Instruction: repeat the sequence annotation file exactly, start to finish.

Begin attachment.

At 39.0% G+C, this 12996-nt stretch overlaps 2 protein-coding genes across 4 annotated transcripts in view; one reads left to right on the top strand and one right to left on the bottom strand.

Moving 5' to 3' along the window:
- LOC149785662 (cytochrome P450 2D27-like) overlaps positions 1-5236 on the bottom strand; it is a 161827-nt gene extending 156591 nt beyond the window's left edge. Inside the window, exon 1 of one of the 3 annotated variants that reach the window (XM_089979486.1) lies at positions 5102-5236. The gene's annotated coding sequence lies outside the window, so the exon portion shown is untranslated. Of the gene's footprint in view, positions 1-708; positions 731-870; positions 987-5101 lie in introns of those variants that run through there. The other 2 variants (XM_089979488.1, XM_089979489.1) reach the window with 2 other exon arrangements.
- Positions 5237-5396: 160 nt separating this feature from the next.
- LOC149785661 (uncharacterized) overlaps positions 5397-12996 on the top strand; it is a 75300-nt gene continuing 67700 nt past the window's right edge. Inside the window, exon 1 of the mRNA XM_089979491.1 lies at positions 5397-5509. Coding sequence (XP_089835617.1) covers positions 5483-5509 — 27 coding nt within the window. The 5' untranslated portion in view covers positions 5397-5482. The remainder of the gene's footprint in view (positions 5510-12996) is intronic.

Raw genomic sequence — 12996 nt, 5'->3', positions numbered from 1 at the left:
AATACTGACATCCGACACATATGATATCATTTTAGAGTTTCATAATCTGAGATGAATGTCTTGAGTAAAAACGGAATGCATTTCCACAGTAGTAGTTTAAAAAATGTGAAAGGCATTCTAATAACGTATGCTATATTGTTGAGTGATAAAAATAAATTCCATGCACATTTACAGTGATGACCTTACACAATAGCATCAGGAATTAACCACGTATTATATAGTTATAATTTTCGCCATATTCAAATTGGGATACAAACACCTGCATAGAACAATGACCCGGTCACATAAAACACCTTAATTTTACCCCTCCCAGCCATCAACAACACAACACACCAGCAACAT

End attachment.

At 39.0% G+C, this 12996-nt stretch overlaps 2 protein-coding genes across 4 annotated transcripts in view; one reads left to right on the top strand and one right to left on the bottom strand.

Moving 5' to 3' along the window:
- LOC149785662 (cytochrome P450 2D27-like) overlaps positions 1-5236 on the bottom strand; it is a 161827-nt gene extending 156591 nt beyond the window's left edge. Inside the window, exon 1 of one of the 3 annotated variants that reach the window (XM_089979486.1) lies at positions 5102-5236. The gene's annotated coding sequence lies outside the window, so the exon portion shown is untranslated. Of the gene's footprint in view, positions 1-708; positions 731-870; positions 987-5101 lie in introns of those variants that run through there. The other 2 variants (XM_089979488.1, XM_089979489.1) reach the window with 2 other exon arrangements.
- Positions 5237-5396: 160 nt separating this feature from the next.
- LOC149785661 (uncharacterized) overlaps positions 5397-12996 on the top strand; it is a 75300-nt gene continuing 67700 nt past the window's right edge. Inside the window, exon 1 of the mRNA XM_089979491.1 lies at positions 5397-5509. Coding sequence (XP_089835617.1) covers positions 5483-5509 — 27 coding nt within the window. The 5' untranslated portion in view covers positions 5397-5482. The remainder of the gene's footprint in view (positions 5510-12996) is intronic.

Raw genomic sequence — 12996 nt, 5'->3', positions numbered from 1 at the left:
AATACTGACATCCGACACATATGATATCATTTTAGAGTTTCATAATCTGAGATGAATGTCTTGAGTAAAAACGGAATGCATTTCCACAGTAGTAGTTTAAAAAATGTGAAAGGCATTCTAATAACGTATGCTATATTGTTGAGTGATAAAAATAAATTCCATGCACATTTACAGTGATGACCTTACACAATAGCATCAGGAATTAACCACGTATTATATAGTTATAATTTTCGCCATATTCAAATTGGGATACAAACACCTGCATAGAACAATGACCCGGTCACATAAAACACCTTAATTTTACCCCTCCCAGCCATCAACAACACAACACACCAGCAACAT